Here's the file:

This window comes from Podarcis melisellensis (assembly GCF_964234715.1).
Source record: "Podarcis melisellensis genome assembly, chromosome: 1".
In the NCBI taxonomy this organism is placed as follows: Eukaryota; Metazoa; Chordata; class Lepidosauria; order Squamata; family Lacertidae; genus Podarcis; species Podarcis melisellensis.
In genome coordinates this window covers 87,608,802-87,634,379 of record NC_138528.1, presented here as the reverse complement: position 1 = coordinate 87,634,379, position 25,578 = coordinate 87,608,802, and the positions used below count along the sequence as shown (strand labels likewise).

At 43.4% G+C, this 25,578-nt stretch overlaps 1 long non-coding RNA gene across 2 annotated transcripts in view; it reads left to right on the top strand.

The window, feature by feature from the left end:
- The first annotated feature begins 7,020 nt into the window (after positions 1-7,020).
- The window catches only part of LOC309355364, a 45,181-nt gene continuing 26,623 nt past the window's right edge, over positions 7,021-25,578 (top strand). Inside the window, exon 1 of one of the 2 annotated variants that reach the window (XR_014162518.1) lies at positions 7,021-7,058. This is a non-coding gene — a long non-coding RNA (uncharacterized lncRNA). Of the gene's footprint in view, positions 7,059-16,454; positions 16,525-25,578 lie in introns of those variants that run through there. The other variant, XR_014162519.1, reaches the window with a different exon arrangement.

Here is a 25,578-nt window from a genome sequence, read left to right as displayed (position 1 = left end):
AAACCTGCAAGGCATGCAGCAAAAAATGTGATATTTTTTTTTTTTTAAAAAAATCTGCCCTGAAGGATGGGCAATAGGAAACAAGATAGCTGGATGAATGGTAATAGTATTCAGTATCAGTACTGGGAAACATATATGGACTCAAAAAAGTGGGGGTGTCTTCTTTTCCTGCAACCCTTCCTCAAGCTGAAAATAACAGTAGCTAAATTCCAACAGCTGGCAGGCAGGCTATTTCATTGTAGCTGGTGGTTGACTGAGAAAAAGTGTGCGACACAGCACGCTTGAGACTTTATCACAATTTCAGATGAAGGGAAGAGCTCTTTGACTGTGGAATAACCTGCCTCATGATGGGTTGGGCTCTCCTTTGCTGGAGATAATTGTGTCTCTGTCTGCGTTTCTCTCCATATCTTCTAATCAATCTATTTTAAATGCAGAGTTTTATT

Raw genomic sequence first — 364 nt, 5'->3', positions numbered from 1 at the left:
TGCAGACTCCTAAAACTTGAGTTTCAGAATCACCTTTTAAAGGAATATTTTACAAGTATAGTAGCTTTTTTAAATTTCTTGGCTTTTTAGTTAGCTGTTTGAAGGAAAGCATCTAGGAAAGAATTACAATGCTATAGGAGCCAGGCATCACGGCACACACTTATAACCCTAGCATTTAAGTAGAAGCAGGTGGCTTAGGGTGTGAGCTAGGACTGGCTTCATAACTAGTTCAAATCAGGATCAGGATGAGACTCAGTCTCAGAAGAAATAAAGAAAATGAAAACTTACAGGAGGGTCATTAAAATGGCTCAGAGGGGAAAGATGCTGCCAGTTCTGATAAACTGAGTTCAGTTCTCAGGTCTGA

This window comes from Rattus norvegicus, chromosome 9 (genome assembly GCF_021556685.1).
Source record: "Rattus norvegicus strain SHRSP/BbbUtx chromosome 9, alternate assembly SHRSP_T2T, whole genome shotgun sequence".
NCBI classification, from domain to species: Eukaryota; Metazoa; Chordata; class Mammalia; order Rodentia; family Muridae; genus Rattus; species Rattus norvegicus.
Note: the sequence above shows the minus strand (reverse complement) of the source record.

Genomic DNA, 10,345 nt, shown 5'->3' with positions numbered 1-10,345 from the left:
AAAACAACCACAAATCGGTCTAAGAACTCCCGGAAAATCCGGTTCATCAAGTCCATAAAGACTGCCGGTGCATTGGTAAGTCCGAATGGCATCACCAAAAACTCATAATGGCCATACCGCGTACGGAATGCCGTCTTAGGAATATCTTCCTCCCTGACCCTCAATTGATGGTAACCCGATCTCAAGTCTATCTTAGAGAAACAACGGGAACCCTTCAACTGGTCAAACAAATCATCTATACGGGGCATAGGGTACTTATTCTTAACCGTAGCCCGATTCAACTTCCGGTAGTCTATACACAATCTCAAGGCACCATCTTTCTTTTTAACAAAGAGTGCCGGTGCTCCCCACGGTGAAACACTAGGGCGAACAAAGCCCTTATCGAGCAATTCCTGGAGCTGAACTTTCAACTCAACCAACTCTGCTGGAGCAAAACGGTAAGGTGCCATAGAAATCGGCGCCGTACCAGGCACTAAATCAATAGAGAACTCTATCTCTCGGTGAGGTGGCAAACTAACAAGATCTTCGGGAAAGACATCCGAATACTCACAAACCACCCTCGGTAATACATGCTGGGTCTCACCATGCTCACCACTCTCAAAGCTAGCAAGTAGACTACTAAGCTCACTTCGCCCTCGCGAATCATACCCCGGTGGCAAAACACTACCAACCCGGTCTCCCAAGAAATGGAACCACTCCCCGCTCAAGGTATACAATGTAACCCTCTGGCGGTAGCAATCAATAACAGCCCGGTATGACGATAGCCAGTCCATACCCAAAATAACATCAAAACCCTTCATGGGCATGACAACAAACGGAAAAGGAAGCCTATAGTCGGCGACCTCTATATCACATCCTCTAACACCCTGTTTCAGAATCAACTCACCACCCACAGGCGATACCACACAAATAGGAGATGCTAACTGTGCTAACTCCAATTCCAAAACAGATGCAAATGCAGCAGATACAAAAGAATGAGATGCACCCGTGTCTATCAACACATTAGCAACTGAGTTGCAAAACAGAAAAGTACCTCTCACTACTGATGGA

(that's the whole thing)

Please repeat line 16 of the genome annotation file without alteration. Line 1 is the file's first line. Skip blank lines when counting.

Note: the sequence above shows the minus strand (reverse complement) of the source record.